Israel and Hamas have reached a deal on a cease-fire and hostages

A temporary cease-fire agreement to facilitate the release of dozens of people taken hostage during Hamas’ raid on Israel is expected to bring the first respite to war-weary Palestinians in Gaza and a glimmer of hope to the families of the captives.

Israel and Hamas agreed to the four-day halt, which was announced Wednesday and will also see the release of Palestinian prisoners held by Israel.

The deal, brokered by Qatar, the US and Egypt, was made public as fighting intensified in central neighbourhoods of Gaza City. Egypt’s state-run Qahera TV channel said the truce would take effect Thursday morning local time.

It caps weeks of fitful indirect negotiations and sets the stage for a tense period that could determine the course of the war, which was set off by Hamas’ October 7 raid and has killed more than 11,000 Palestinians, according to health authorities. Hamas and other militant groups abducted some 240 and killed at least 1,200 people.

Israel, Hamas and Qatar have released different details of the agreement, but those details do not appear to contradict each other.

Qatar announced Wednesday that Hamas will release 50 hostages in exchange for what Hamas said would be 150 Palestinian prisoners held by Israel. Those released by both sides will be women and minors.

The hostages would be released in bursts throughout the cease-fire. Once the first batch is released, Israel is expected to free the first group of Palestinian prisoners.

Those up for release include many teenage boys detained during a wave of violence in the West Bank in 2022 or 2023 and charged with offences such as stone-throwing or disturbing public order, according to a list of eligible prisoners published by Israel’s Justice Ministry. Israel currently holds nearly 7,000 Palestinians accused or convicted of security offences.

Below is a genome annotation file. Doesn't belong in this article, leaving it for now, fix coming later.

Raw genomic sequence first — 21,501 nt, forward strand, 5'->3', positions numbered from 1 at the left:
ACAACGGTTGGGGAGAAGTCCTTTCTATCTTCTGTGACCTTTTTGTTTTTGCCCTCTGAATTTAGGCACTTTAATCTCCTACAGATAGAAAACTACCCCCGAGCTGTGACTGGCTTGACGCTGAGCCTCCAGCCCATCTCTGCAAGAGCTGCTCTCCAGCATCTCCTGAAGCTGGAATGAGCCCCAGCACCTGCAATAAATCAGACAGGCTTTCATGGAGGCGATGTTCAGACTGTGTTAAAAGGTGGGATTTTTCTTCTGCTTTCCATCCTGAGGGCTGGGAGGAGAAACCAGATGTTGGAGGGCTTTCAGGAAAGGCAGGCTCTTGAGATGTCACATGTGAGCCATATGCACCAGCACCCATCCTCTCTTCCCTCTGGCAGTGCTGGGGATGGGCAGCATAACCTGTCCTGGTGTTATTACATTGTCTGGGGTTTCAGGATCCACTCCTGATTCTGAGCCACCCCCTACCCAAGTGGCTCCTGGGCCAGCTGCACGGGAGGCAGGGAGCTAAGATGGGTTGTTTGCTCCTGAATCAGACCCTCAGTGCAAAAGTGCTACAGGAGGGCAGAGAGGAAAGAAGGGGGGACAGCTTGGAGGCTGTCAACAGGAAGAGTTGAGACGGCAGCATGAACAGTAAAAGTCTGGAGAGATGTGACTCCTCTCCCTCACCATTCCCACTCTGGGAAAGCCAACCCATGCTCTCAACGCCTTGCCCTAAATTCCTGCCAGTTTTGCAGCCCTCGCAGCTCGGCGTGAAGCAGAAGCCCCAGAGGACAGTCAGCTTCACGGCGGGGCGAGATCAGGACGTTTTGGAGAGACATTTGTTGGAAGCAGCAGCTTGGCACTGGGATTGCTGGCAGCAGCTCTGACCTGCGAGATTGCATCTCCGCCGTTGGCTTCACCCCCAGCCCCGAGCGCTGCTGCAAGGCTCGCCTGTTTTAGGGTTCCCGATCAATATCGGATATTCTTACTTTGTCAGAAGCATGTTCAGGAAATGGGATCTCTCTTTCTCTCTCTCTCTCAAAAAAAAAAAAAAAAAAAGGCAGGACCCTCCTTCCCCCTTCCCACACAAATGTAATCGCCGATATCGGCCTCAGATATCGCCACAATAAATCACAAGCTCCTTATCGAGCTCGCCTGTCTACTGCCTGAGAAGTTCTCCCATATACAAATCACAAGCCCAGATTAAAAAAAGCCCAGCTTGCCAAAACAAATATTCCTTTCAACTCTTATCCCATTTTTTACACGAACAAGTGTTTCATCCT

Israel said the truce would be extended by a day for every 10 additional hostages released.

Qatar said Israel would also allow more fuel and humanitarian aid into Gaza, but did not provide details.

Hamas said hundreds of trucks carrying humanitarian aid and fuel are to be allowed to enter Gaza every day as part of the deal. Supplies would also reach northern Gaza, the focus of Israel’s ground offensive, for the first time, Hamas said.

Israel’s government statement did not refer to increased aid and fuel deliveries. Israeli Channel 12 TV reported that as part of the deal, Israel will allow a “significant” amount of fuel and humanitarian supplies into Gaza, but did not specify how much. Israel has severely limited the amount of aid, especially fuel, allowed into Gaza during the war, prompting dire shortages of water, food and fuel to run generators.

The fighting is expected to come to a temporary halt: Israeli jets and troops will hold their fire, while militants are expected to refrain from firing rockets at Israel.

Hamas said Israel’s warplanes would stop flying over southern Gaza during the four-day truce and for six hours daily over the north. Israel made no mention of halting flights, and it wasn’t clear if this would include its sophisticated intelligence drones, which have been a constant presence over Gaza.

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